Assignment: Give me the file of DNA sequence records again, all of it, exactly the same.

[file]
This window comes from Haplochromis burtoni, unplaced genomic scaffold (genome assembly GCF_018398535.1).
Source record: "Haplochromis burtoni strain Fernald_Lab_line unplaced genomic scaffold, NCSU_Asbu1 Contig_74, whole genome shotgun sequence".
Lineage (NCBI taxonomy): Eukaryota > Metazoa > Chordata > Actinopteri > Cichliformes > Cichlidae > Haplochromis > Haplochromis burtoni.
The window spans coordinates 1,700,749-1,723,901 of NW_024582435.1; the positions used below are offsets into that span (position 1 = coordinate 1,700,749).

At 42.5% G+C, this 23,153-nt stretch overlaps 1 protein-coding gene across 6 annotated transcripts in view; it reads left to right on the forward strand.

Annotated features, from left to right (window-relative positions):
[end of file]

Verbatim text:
This window comes from Haplochromis burtoni, unplaced genomic scaffold (genome assembly GCF_018398535.1).
Source record: "Haplochromis burtoni strain Fernald_Lab_line unplaced genomic scaffold, NCSU_Asbu1 Contig_74, whole genome shotgun sequence".
Lineage (NCBI taxonomy): Eukaryota > Metazoa > Chordata > Actinopteri > Cichliformes > Cichlidae > Haplochromis > Haplochromis burtoni.
The window spans coordinates 1,700,749-1,723,901 of NW_024582435.1; the positions used below are offsets into that span (position 1 = coordinate 1,700,749).

At 42.5% G+C, this 23,153-nt stretch overlaps 1 protein-coding gene across 6 annotated transcripts in view; it reads left to right on the forward strand.

Annotated features, from left to right (window-relative positions):